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THE SCOTTISH INFLUENCE ON THE AMERICAN RESTORATION MOVMENT'

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Title: THE SCOTTISH INFLUENCE ON THE AMERICAN RESTORATION MOVMENT'


1
THE SCOTTISH INFLUENCE ON THE AMERICAN
RESTORATION MOVMENT.
2
The Seed of the Restoration Movement Were First
Planted in Scotland in the 18th Century.
3
DUNDEE
4
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5
Why Scotland?
  • A History of Religious Turmoil
  • Joined England in rejecting Catholic church.
  • John Knox introduced Calvinism
  • Founding of Church of Scotland, Presbyterian in
    government.
  • Division in church.

6
  • Work of lay preachers
  • Powerful leaders
  • Common Sense School of Philosophy and John Locke.
  • Dissatisfaction with relationship of Church of
    Scotland with Great Britain
  • Fierce Spirit of Independence

7
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9
  • 1695 Born in Fife, Scotland. His father was a
    minister of the church of Scotland.
  • 1713 Graduated from University of St. Andrews
    with M. A. Then attended University of
    Edinburgh.
  • 1718 Licensed as Presbyterian minister. Preached
    at Dunkeld.

10
  • 1719 Moved to Tealing. Here he preached a series
    of sermons comparing doctrine of Presbyterians
    with the Bible.
  • 1727 Wrote The Testimony of the King of Martyrs
    Concerning His Kingdom.
  • Opposed state churches

11
1725 Left Tealing church and started an
Independent church. About 100 went with him.
  • Church agreed to follow Glas as overseer.
  • Observed Lords Supper monthly
  • Practiced discipline found in Matthew 18.

12
  • 1726-26 Glas brought before several synods.
    Finally deposed as a preacher.
  • 1739 General Assembly broke precedent and revoked
    sentence of deposition He was restored as a
    preacher but not for the church of Scotland.
  • 1775 Died at age of 78. His wife and all fifteen
    children preceded him in death.

13
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14
Teachings of John Glas
  • Authority of Scriptures over all creeds.
  • Restoration if New Testament Christianity.
  • Church is a local congregation
  • Autonomy of local church
  • Faith demonstrated by obedience
  • Baptism is the sign of our covenant with Christ.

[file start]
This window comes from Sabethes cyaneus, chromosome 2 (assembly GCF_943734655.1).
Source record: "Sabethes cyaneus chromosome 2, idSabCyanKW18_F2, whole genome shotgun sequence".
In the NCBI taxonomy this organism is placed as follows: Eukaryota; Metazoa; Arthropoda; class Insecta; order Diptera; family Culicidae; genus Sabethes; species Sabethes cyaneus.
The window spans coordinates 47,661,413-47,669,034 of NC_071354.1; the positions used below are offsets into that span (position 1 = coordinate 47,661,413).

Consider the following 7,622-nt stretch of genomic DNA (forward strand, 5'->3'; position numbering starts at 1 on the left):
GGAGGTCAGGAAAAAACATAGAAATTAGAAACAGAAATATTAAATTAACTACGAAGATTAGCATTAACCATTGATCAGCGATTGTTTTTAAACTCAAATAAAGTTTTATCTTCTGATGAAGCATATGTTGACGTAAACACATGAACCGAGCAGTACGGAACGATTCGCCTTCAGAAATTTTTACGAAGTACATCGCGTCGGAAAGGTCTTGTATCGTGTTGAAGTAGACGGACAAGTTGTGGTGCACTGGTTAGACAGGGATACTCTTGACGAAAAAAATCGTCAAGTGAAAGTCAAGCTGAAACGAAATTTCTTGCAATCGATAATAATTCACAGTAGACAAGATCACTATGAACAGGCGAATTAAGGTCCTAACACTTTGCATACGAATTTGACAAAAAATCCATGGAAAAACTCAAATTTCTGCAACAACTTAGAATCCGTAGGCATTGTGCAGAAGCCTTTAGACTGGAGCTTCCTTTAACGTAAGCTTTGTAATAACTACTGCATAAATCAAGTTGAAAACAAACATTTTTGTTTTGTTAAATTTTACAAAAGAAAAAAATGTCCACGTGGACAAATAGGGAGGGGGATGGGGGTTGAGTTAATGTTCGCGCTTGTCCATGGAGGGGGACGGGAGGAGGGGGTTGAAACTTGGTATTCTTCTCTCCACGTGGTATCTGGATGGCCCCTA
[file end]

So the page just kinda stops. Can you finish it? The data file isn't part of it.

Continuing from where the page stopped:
Unites one with Christ and the Church,

15
  • . . . the washing of our bodies. . . in baptism
    imparts purification from the defilement of sin.
    . . .
  • Still accepted sprinkling as dedication of
    infants.
  • Lords Supper to be observed weekly.
  • Acts 242 is a pattern for worship.

16
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17
ROBERT SANDEMAN
18
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19
1718 Born April 29, in Perth Scotland. His
father, David, an indifferent Glasite by
membership, introduced his son to Glas ideas at
an early age.
20
1734 Enrolled in the University of Edinburgh,
completing two terms While a student at the
University of Edinburgh that Sandeman became a
member of a Glasite church.
21
During his time in Edinburgh, Sandeman had the
opportunity to personally meet Glas and some of
his associates.
22
  • 1735 Left the University and became an apprentice
    in the weaving business.
  • 1737 Married John Glas daughter Catherine.
  • 1741 Left a prosperous weaving business he had
    established with his brother. Income from this
    allowed him to devoted his full time to
    preaching. He also took part in the church where
    Glas was an elder.

23
  • 1744 At the age of 26, Sandeman was appointed an
    elder of Glas congregation and became their
    primary literary publisher.
  • 1745 As an elder, he wrote a letter reproving
    his father for neglecting the assembly.

24
  • 1757 Published the most controversial and widely
    read of all his works was Letters on
  • Theron and Aspasio (1757). This work was a